The Amish do vaccinate. The old Amish communities have a lower rate than other communities, but the rates are steady in most communities. There are, however, almost a dozen "Amish" types, from those speaking a form of German to those that trade with "English" neighbors and are active in local counties while still living within their own village.
About 70% of the Amish in Lancaster County do, indeed, vaccinate.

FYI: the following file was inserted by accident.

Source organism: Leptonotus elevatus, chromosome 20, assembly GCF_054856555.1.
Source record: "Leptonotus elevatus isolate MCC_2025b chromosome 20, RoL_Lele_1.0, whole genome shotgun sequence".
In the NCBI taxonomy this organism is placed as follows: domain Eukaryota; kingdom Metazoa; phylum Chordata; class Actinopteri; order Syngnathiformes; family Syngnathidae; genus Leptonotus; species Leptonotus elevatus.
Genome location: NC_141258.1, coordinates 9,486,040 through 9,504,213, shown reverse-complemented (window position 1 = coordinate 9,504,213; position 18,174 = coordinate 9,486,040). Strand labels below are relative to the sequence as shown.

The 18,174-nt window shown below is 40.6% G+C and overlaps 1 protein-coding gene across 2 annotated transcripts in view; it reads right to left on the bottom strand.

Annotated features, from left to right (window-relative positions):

Immunization can be especially low among conservative groups, with only 6% of Swartentruber Amish participating, compared to 63% of the overall Amish population and 85% of the non-Amish population, according to a 1984 study (Paradox, Hurst/McConnell).The German-speaking Amish do have autism, at a rate of approximately 1:250 to 1:200, which is lower than the national average, but oddly close to the rates in other parts of rural PA, OH, and WV. So, that leads to other questions about clusters of autism and why some areas have substantially lower diagnostic rates -- with or without vaccination.